We are in an artistical period where the public has seen most of what there is to see: we all studied Greek tragedies in school, we can see any movie we want from our phone, we all have seen at least a pair of musicals here and there, and we all have the same access to pop-culture on the internet. We are overflooded with entertainment and have become an audience that is really hard to impress, let alone surprise. And yet, when watching Henry Gu Cao’s, Lux Knightley’s and Luke McCormick’s Domitius the musical, I had no idea what to expect. The play used multiple tropes from a multitude of different genres, creating a rather refreshing form of storytelling that was closer to Hamilton or Grease rather than an actual Ancient tragedy. It told the story of the infamous Roman emperor Nero and his descent into madness, which culminated in him burning Rome to the ground. A well-known and a rather sombre chapter of Ancient history, the play managed to subvert the genre by creating quite an original patchwork of Classical tragedy, Shakespearian-like verses and musical theatre that flirts with anachronisms, humour and modern references. Sure, the multiple death scenes were tragic, but one couldn’t refrain from dancing along to the extremely catchy 80s songs that accompanied them.
However, most of the characters fell into very pre-defined tropes: Agrippina (Nicolle Smartt) was the classic evil stepmother, Octavia (Hannah Kiss) was the loving but dumb wife, Poppaea (Judy Blu) the manipulative seductress, Seneca (Stewart Briggs) the wise mentor. Nero (Max Himmelreich) was interestingly rewritten as a young aspirant artist, whose only dream was to shine as a theatre star. This is a rather unknown aspect of the real-life Roman Emperor, and the play decided to turn this trait to the maximum, creating a character whose only drive throughout the whole story is to be a star, and who could not care less about being emperor. We see him evolve from a dreamy artist to a self-entitled and careless new emperor, to a completely paranoid tyrant. And yet, Nero is written in an almost likable way, which made me wonder if they would actually make him the antagonist of the story. He is more of the victim in a certain sense, as his progressive madness seems almost unexplained and it is hinted that he is possessed by the ghost of the mad emperor Caligula.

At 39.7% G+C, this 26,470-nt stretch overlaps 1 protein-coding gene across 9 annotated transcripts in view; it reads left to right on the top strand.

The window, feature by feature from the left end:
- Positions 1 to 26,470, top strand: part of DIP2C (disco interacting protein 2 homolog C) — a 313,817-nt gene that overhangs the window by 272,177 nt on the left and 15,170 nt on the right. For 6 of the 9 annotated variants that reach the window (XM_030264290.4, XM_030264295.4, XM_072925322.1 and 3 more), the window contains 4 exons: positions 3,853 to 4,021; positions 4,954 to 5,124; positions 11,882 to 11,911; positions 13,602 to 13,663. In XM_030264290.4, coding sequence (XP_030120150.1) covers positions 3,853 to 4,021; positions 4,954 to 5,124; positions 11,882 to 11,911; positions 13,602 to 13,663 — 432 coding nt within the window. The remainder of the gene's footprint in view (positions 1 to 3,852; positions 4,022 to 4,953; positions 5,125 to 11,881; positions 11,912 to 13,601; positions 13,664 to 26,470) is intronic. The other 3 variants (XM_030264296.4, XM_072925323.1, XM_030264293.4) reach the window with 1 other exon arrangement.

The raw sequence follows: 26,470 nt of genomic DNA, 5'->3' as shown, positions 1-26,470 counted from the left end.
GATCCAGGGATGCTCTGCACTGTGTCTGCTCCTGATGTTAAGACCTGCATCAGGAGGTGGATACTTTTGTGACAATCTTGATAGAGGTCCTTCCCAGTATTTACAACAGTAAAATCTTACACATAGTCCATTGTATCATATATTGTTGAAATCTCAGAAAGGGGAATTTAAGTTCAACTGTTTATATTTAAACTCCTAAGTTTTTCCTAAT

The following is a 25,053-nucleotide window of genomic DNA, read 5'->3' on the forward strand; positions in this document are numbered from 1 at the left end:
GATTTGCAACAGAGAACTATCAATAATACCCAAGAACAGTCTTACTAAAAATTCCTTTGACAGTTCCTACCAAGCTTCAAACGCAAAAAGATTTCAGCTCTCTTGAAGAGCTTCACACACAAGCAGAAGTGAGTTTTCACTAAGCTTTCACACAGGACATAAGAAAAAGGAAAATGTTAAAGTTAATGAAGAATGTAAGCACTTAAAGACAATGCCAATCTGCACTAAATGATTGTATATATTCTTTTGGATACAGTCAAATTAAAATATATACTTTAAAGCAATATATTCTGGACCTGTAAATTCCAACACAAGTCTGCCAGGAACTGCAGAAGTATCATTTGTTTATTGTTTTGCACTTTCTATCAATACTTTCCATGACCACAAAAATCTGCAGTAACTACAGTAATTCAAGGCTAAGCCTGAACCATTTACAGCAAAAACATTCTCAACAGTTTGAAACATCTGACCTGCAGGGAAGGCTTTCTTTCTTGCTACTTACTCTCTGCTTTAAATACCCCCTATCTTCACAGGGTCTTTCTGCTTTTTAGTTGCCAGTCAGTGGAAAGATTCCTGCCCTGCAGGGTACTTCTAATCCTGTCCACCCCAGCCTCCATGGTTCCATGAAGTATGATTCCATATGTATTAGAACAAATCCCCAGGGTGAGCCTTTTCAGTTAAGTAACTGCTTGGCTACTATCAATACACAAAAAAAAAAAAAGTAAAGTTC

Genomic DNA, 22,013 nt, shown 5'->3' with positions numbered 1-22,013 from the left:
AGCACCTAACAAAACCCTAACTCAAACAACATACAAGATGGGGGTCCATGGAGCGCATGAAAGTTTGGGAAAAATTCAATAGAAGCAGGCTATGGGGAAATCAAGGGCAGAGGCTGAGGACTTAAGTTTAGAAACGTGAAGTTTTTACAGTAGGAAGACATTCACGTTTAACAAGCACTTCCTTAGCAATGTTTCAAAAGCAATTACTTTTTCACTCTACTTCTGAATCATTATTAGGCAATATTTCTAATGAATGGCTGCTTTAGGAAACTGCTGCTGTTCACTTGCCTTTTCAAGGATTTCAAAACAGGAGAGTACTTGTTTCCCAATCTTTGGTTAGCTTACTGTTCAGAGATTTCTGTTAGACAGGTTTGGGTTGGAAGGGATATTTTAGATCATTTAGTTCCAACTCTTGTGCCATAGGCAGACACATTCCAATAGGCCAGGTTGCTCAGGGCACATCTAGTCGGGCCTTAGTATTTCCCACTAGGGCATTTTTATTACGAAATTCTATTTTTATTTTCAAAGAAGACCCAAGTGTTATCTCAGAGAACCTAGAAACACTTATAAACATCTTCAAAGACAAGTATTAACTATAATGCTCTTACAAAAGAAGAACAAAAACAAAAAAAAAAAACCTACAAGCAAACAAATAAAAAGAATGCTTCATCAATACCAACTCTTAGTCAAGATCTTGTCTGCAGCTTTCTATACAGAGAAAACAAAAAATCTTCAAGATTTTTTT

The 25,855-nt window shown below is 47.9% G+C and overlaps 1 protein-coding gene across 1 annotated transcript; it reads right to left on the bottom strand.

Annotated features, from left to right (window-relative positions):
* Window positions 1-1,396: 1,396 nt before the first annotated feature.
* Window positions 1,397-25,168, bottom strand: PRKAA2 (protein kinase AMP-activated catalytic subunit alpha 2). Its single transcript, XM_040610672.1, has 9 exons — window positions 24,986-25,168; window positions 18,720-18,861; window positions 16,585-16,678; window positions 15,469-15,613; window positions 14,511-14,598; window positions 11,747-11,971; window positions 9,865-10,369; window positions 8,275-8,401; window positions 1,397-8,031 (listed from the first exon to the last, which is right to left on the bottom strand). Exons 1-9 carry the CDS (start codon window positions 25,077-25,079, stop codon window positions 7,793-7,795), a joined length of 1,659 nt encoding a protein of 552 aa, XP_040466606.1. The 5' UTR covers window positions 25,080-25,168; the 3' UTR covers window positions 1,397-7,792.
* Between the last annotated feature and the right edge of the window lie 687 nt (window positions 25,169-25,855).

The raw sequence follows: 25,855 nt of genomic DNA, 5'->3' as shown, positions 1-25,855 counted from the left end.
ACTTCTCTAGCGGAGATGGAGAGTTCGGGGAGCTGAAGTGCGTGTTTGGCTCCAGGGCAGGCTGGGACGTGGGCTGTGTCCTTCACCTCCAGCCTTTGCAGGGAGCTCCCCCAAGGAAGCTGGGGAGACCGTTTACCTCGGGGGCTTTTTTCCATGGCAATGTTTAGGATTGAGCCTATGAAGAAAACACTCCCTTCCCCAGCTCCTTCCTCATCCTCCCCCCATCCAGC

And yet, like every good musical, the most memorable aspect of the play was undoubtedly the musical performance, directed by Luke McCormick and Lux Knightley. The score, supported by a nine-piece band featuring a drum and two electric guitars, had a pop-rock aspect that made it terribly catchy. The actors’ singing range was also remarkable, as they all displayed a vocal talent and stage presence worth any Broadway musical. Max Himmelreich was the perfect leading man and delivered an enthusiastic, energetic and impressive rendition of the young emperor. The talented cast and the musical score were certainly the strongest aspects of the play, as certain other elements such as stage design and choreography were still a little rough around the edges. A second reproduction of the musical would certainly benefit from a bigger budget and offer a more grandiose experience worthy of a Roman emperor.
But overall the play was still a perfect cocktail of humour, tragedy, music, compelling cast members and dramatic storytelling. It offered a very welcome and refreshing twist on classical theatre and has potential for an even more sensational future in the London scene. To make us feel sympathy for one of the most cartoonishly evil figures of Ancient history, this play really knows what it’s doing.
Photography: The Domitius Production Collective LLP
Reviewed by Céline Galletti – Celine is a volunteer writer for Abundant Art. Originally from France and Italy, she follows her passion for writing and art by studying Comparative Literature at UCL, London. As an international student living in London, she is determined to fully experience and understand the city’s vibrant arts scene, and be a part of its creative storm.